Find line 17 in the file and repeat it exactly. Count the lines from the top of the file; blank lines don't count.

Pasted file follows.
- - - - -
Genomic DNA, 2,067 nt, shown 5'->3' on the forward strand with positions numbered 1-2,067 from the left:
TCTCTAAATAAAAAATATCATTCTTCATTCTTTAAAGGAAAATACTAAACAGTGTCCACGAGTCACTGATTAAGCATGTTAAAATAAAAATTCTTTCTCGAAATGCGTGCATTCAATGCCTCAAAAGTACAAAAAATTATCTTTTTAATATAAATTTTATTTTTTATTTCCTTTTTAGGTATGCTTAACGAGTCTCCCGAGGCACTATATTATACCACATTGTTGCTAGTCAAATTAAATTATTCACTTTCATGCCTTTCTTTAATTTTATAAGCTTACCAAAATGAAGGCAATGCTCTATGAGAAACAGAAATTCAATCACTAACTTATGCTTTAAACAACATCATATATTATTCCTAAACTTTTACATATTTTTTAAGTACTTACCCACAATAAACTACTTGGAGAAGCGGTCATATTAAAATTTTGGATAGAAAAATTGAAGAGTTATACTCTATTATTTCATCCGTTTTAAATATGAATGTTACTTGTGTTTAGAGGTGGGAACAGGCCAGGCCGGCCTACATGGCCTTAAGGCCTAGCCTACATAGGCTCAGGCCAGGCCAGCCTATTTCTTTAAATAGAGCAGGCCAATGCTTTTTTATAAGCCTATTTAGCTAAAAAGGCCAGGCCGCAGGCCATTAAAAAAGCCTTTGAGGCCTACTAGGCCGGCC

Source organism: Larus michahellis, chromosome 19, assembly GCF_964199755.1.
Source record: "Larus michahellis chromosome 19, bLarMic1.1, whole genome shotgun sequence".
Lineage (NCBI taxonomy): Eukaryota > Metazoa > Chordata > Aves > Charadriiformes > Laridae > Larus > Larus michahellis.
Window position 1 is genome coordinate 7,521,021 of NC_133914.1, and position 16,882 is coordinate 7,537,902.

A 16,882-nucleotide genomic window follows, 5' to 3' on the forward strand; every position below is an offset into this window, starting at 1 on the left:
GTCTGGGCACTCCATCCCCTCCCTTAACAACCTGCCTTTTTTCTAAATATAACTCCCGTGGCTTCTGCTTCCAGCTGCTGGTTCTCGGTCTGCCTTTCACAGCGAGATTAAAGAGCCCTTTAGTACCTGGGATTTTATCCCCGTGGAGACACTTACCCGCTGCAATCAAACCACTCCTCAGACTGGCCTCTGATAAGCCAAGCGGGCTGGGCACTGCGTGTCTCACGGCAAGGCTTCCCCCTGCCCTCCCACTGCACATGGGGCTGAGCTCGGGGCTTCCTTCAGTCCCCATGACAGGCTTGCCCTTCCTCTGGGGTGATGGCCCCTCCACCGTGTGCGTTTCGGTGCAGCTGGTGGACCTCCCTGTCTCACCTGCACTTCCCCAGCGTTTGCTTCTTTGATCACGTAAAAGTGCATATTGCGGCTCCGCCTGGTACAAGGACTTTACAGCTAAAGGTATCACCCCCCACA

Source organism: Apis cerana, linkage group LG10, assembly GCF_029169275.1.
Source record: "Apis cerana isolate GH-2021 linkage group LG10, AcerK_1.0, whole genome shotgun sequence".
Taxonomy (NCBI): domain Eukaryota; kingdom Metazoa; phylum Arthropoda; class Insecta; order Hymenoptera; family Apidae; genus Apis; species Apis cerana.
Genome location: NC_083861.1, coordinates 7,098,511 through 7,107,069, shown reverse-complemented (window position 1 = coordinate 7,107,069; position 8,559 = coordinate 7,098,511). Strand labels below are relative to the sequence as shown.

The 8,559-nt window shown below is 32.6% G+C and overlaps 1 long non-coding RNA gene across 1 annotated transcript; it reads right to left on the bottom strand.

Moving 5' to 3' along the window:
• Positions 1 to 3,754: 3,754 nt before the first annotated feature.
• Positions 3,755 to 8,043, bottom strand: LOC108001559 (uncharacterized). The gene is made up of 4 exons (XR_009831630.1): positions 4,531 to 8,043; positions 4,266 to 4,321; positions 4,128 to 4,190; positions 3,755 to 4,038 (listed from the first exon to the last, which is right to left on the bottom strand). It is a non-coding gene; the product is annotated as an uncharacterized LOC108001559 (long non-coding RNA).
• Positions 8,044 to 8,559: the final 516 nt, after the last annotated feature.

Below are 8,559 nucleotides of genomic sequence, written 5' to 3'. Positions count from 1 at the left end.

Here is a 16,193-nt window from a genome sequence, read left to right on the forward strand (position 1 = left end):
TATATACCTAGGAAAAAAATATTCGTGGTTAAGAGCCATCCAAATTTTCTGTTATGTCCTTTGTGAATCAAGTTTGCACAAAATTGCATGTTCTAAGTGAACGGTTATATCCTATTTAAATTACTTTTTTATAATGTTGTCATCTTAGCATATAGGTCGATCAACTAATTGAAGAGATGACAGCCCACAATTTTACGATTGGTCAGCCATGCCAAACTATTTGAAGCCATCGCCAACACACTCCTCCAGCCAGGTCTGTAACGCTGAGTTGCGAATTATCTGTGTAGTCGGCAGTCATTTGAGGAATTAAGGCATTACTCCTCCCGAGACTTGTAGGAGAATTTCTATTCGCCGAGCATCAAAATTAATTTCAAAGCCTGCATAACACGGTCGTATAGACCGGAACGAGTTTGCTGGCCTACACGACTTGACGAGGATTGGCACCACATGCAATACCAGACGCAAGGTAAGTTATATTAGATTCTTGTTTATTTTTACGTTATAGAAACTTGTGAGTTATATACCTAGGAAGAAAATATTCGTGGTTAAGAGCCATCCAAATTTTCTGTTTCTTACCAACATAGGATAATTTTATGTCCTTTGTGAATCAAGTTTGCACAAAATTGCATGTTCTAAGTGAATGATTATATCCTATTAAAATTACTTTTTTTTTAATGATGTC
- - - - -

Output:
• Positions 8,044 to 8,559: the final 516 nt, after the last annotated feature.